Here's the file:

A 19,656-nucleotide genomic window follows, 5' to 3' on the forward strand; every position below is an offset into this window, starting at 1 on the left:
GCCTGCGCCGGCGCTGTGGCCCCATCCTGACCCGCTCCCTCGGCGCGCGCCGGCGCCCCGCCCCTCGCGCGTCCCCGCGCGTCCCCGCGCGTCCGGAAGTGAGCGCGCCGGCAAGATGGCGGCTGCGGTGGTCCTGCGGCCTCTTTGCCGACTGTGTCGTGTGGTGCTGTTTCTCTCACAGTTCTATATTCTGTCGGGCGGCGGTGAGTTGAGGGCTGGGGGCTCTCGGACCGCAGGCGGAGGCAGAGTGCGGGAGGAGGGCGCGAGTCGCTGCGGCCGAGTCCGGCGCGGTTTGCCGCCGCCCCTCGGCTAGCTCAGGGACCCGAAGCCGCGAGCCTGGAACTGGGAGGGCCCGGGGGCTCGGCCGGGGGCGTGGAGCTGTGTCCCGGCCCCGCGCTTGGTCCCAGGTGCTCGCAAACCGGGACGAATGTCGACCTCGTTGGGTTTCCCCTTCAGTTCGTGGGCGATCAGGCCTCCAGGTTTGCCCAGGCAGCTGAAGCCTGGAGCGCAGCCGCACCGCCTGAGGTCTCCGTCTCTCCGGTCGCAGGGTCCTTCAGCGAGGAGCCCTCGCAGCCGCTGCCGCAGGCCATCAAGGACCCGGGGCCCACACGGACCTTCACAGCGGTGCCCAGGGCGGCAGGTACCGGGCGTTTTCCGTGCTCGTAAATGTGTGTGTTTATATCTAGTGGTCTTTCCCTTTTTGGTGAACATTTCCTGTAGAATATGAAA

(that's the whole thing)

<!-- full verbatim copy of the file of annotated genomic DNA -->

A 19,656-nucleotide genomic window follows, 5' to 3' on the forward strand; every position below is an offset into this window, starting at 1 on the left:
GCCTGCGCCGGCGCTGTGGCCCCATCCTGACCCGCTCCCTCGGCGCGCGCCGGCGCCCCGCCCCTCGCGCGTCCCCGCGCGTCCCCGCGCGTCCGGAAGTGAGCGCGCCGGCAAGATGGCGGCTGCGGTGGTCCTGCGGCCTCTTTGCCGACTGTGTCGTGTGGTGCTGTTTCTCTCACAGTTCTATATTCTGTCGGGCGGCGGTGAGTTGAGGGCTGGGGGCTCTCGGACCGCAGGCGGAGGCAGAGTGCGGGAGGAGGGCGCGAGTCGCTGCGGCCGAGTCCGGCGCGGTTTGCCGCCGCCCCTCGGCTAGCTCAGGGACCCGAAGCCGCGAGCCTGGAACTGGGAGGGCCCGGGGGCTCGGCCGGGGGCGTGGAGCTGTGTCCCGGCCCCGCGCTTGGTCCCAGGTGCTCGCAAACCGGGACGAATGTCGACCTCGTTGGGTTTCCCCTTCAGTTCGTGGGCGATCAGGCCTCCAGGTTTGCCCAGGCAGCTGAAGCCTGGAGCGCAGCCGCACCGCCTGAGGTCTCCGTCTCTCCGGTCGCAGGGTCCTTCAGCGAGGAGCCCTCGCAGCCGCTGCCGCAGGCCATCAAGGACCCGGGGCCCACACGGACCTTCACAGCGGTGCCCAGGGCGGCAGGTACCGGGCGTTTTCCGTGCTCGTAAATGTGTGTGTTTATATCTAGTGGTCTTTCCCTTTTTGGTGAACATTTCCTGTAGAATATGAAA